The data obtained were statistically analyzed using SPSS version 17. Inc, Chicago, IL, USA. Descriptive statistics included computation of percentages, means, and standard deviations. Z-test and Chi-square test were performed to find the significant differences. P < 0.05 was considered statistically significant.
| Results|| |
The study sample consisted of 758 preschool Anganwadi children of age 3–6 years. Out of 758 children, 360 (47.49%) were males and 398 (52.51%) were females. The children were divided into three age groups ([3–4 years, 4–5 years, and 5–6 years] [Table 1]).
The prevalence of dental caries among the study sample was 62.14%. 207 (50.73%) children in the first age group, 150 (72.81%) children in the second age group, and 114 (79.16%) children in the third age group had caries. Female children in second and third age groups had more caries as compared to male children [Table 2].
|Table 2: Age- and gender-wise prevalence of dental caries among the study population|
Click here to view
The mean dmft of the study population was 2.34 ± 2.64. Decayed component was maximum as 99.89% followed by missing as 0.11% and filled as 0%. The mean dmft in the first, second, and third age groups was 1.65 ± 2.81, 2.91 ± 3.43, and 3.46 ± 3.15, respectively. The mean dmft score showed an increasing trend with age; this difference was statistically significant with P < 0.0001. The mean dmft in males and females in all the three age groups was statistically nonsignificant [Table 3].
The caries distribution was found fairly symmetrical in both the arches across the age groups and the genders. Highly significant difference was found only in the first age group males who had 58.78% caries in maxillary arch and 41.29% caries in mandibular arch with P < 0.01 [Table 4].
The most commonly affected teeth were posteriors. The mandibular second molars (52.57%) were maximum affected followed by mandibular first molars (43.53%) and maxillary central incisors (39.98%). The least affected teeth were both central and lateral incisors of mandibular arch with 1.08% and 0.84%, respectively [Table 5].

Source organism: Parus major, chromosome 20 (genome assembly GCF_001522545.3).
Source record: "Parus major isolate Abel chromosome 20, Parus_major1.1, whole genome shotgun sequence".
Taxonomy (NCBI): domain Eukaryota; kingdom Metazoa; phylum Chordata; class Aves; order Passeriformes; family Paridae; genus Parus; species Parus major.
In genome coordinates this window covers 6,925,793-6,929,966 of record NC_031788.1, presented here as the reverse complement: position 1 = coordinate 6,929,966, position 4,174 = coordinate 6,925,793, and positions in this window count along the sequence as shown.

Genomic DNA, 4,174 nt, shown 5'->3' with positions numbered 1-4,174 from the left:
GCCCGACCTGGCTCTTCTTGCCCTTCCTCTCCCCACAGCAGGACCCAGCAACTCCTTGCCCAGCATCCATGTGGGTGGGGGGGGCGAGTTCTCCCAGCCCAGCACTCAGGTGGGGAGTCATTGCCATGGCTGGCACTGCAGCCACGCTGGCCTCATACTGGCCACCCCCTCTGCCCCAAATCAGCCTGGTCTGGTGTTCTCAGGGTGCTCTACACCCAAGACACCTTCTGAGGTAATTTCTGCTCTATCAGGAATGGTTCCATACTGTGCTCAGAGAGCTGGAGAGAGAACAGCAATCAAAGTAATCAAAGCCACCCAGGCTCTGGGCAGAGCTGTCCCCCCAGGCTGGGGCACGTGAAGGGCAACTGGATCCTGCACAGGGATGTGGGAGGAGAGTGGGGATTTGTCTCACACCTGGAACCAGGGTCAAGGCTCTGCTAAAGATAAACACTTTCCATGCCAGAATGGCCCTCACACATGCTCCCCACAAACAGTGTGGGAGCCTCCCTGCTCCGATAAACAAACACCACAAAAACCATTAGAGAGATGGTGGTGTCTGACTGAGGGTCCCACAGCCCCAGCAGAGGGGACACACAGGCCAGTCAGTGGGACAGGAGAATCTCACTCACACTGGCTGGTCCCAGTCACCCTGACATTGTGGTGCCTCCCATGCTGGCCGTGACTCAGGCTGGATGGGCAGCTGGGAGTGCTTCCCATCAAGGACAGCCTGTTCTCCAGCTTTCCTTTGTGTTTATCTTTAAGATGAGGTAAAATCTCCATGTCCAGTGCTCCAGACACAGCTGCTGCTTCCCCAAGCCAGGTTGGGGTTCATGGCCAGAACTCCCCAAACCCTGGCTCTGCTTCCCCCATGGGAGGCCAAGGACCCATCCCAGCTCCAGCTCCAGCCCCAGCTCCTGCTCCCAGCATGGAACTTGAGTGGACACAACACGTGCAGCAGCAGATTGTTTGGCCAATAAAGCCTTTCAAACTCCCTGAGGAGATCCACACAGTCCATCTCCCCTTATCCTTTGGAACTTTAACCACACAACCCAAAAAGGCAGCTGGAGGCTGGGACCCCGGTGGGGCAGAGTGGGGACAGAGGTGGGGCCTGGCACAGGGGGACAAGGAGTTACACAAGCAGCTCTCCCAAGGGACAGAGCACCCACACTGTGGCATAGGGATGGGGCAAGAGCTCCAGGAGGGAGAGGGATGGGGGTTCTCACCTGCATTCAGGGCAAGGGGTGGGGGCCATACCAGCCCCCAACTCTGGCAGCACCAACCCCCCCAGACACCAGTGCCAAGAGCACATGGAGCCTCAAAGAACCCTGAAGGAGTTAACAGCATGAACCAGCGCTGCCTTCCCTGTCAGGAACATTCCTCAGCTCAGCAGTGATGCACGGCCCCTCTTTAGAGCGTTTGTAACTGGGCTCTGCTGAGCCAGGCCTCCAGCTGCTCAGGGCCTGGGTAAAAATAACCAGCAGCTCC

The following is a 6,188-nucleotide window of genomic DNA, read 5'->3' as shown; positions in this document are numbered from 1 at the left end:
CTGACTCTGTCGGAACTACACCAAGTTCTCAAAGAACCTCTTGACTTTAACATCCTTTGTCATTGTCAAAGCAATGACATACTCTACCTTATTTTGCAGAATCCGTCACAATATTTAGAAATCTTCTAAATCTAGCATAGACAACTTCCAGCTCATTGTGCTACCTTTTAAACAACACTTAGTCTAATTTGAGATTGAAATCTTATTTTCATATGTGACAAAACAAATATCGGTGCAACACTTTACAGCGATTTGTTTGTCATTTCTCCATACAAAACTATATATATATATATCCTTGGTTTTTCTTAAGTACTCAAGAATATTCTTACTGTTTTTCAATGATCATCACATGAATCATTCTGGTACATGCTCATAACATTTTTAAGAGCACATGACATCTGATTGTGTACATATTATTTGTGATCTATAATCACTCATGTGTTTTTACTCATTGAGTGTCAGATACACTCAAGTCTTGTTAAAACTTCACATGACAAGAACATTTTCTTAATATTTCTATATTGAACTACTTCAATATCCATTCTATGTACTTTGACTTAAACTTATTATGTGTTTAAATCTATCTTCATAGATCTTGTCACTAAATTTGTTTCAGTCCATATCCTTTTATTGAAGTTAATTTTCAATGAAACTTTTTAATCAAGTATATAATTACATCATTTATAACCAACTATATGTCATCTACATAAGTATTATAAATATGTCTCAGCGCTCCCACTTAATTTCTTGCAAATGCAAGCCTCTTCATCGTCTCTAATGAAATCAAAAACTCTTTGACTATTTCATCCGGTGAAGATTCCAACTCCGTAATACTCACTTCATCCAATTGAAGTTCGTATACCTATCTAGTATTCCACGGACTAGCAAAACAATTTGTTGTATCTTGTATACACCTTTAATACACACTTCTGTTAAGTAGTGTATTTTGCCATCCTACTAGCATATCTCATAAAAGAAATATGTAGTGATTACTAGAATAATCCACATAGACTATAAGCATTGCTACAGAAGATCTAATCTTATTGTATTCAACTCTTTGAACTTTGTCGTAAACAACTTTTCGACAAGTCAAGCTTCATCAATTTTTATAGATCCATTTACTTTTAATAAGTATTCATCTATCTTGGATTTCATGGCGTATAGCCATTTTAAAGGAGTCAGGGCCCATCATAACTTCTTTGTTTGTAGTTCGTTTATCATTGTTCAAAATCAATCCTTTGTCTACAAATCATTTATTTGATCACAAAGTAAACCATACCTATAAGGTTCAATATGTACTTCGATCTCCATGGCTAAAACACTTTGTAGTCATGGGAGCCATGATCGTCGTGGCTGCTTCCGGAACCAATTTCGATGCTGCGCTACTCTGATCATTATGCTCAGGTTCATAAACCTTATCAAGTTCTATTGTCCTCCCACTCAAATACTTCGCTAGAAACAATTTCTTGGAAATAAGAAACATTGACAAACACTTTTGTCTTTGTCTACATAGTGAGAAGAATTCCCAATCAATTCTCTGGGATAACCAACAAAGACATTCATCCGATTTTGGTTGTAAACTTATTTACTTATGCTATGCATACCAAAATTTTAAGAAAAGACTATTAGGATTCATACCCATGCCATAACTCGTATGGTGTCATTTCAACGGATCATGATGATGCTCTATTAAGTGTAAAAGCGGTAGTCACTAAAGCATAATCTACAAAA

|Table 5: Tooth-wise distribution of dental caries in the both the arches|
Click here to view
| Discussion|| |
Anganwadis are government-run day care centers, which cater to the needs of children from 0 to 6 years age of low socioeconomic groups. These centers provide free food and informal education to preschool children. Parents of most of the children were illiterates and their monthly income was low.
The prevalence of dental caries in the present study is 62.14% which is high and in accordance with the study done by Singhal et al. who reported 64.2% of caries prevalence among Anganwadi children in Udupi. Virjee and Aradhya  reported 60% to 65% of caries prevalence among preschool children of Bengaluru.
A similar trend of caries prevalence ranging from 44% to 67% was reported in previous studies., 12, ,,,,, Still higher prevalence of 71.1% was observed by Dixit et al. among Anganwadi Children in Narmada, Gujarat. Seow et al. and Zhang et al. also reported a very high prevalence of 78% and 85%, respectively. Although there have been major advances in the understanding of the pathogenesis and the prevention of dental caries in the past two decades, still there are reports of a high prevalence of caries in preschool children across the globe, owing to its multifactorial nature., Lower caries prevalence ranging from 17% to 42% was reported by many studies done in India as well as other countries.,,,,,,,,,
In the present study, “decayed” component constituted 99.89%, “missing” constituted 0.11% whereas “filled” constituted 0%. The decayed component constituted a major part in our study which is in agreement with other studies,,,,,, and the filled component constituted 0% which is in accordance with the study done by Priyadarshini et al., Halappa et al., and Dixit et al. This states a high unmet restoration need in this study population. This could be due to lack of preventive dental care facilities and awareness among population in this region.